Griffin was quoted by the Huntsville Times last week as making similar comments during a panel discussion moderated by Huntsville mayor Tommy Battle. Griffin is currently Eminent Scholar and Professor in Mechanical and Aerospace Engineering at the University of Alabama, Huntsville.
In his op-ed, Griffin icily rejects a claim published in the Orlando Sentinel that the SLS would cost $38 billion. Although the headline of that Orlando Sentinel article did assert that $38 billion "could be" the cost for the "new moon rocket," the text of the story was about SLS and MPCV combined. Regardless, Griffin claims that such data would be available only to NASA's leadership and releasing it was an example of "the tiresome Washington game of leaking a highly biased story in order to set the terms for an upcoming debate." He ends his commentary by saying "Let the games begin."
The Senate has subpoenaed NASA documents relating to the SLS program because NASA has not provided them voluntarily. The House Appropriations Committee marked up the FY2012 appropriations bill that includes NASA in July and increased the amount of funds that would be available for SLS and MPCV compared to what the President requested. It cut the amount for the commercial crew program that the Obama Administration champions. The full House has not acted on the bill yet, nor has the Senate.
The International Space Station (ISS) management team is preparing contingency plans in the wake of the failure of Russia's Progress M-12M spacecraft to reach orbit last week. Under one set of assumptions, it might be necessary to operate the ISS without a crew beginning in November.
The Progress M12-M cargo-carrying spacecraft was aboard a Soyuz rocket that is very similar to the type used to launch Russia's crew-carrying Soyuz spacecraft. Thus, the Soyuz rocket failure affects launches of both crews on Soyuz spacecraft and cargo on Progress spacecraft.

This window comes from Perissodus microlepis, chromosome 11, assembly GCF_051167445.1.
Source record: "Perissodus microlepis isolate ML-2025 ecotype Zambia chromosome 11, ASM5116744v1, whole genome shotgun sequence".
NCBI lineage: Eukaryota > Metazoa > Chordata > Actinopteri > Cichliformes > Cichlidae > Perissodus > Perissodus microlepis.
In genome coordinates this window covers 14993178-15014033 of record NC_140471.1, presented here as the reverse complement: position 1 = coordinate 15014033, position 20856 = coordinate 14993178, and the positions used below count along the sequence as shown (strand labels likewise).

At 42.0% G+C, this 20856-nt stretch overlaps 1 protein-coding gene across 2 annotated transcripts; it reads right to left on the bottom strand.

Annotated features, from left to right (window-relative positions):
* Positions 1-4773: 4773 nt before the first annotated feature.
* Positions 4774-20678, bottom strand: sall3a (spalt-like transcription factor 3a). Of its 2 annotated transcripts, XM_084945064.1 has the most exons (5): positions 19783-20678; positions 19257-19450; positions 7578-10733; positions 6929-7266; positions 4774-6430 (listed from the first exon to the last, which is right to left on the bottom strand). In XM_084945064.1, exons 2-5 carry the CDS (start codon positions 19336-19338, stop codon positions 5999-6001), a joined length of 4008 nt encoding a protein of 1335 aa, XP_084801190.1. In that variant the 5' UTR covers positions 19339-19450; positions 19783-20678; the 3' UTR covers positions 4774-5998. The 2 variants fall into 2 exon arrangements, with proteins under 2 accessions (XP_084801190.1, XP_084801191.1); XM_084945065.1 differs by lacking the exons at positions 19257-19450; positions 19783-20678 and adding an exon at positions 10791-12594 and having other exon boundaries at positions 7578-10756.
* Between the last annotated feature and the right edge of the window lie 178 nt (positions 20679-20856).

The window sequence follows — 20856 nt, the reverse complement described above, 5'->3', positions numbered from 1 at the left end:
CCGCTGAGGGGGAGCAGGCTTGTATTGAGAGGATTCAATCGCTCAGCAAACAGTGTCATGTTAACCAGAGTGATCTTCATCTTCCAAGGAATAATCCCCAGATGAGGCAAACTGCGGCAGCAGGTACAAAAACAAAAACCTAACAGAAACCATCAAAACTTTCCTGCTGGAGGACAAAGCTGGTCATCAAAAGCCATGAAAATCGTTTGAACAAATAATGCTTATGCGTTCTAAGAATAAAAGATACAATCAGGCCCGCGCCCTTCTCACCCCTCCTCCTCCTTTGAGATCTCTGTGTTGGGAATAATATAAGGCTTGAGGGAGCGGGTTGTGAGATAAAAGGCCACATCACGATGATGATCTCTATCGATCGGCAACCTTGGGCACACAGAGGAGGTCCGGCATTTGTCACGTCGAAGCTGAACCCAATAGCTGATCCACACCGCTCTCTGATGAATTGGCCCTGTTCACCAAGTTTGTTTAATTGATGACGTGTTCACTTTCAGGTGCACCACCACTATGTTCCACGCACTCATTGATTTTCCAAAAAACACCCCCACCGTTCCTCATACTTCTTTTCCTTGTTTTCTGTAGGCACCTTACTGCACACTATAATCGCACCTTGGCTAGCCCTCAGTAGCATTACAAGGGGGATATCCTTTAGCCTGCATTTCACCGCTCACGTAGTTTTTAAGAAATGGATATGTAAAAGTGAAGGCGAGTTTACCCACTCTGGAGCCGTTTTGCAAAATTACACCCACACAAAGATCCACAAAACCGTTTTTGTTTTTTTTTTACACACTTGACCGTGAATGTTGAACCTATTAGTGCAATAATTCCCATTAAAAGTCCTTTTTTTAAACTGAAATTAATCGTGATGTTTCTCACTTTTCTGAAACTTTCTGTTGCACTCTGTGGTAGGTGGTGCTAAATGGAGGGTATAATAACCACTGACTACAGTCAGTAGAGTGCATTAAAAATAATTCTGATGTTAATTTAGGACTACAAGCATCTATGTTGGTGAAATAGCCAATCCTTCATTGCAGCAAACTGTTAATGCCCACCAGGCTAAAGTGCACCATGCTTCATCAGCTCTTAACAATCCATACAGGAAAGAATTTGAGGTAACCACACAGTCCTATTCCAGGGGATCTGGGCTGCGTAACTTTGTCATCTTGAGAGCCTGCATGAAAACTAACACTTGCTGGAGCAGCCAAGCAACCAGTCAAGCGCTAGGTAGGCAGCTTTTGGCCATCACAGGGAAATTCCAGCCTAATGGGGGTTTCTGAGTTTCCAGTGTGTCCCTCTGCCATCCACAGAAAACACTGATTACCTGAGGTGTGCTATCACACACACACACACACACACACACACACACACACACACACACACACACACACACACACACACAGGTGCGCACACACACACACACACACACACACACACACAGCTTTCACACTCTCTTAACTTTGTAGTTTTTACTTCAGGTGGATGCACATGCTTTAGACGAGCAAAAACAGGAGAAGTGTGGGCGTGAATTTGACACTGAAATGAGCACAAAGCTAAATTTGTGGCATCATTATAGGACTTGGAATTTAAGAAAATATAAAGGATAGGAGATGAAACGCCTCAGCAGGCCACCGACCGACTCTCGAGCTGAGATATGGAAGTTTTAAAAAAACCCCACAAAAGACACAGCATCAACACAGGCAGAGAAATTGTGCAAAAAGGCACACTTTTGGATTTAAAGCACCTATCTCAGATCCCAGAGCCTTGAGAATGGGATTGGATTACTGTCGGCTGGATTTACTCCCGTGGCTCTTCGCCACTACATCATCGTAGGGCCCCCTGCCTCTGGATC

NASA's ISS program manager, Mike Suffredini, said at a press conference today that the return of three of the current ISS crew members probably will be delayed for a week, to mid-September, because the launch of the next Soyuz spacecraft with their replacements is delayed indefinitely. Russia's Itar-Tass news agency reported that Russia's space agency, Roscosmos, said it would be September 16. The next Soyuz crew launch had been scheduled for September 21 CDT (September 22 at the launch site).
Russia continues to investigate what caused the third stage of the Soyuz U rocket to fail during ascent. Progress M-12M (called "Progress 44" by NASA because it is the 44th to go to the ISS), filled with cargo for the ISS, crashed into a remote area of Siberia. Russia continues to search for remains of the spacecraft, but bad weather and difficult terrain have slowed those efforts. Russia announced today that they would increase the number of aircraft involved in the search, but they expect that the spacecraft broke into many pieces.
Until more is known about the failure, the Russians cannot set a date for launching the next ISS crew. However, Itar-Tass said that preparations are continuing for the possible launch of the next Progress spacecraft - Progress M-13M - in October.
With the termination of the U.S. space shuttle, Russia's Soyuz spacecraft is the only way to get crews to and from the ISS. Suffredini stressed that the six crew members aboard the ISS are in no danger. The Soyuz spacecraft that are needed to bring them back to Earth are already attached to the ISS, and the ISS was thoroughly stocked with supplies by the final space shuttle mission, STS-135, last month.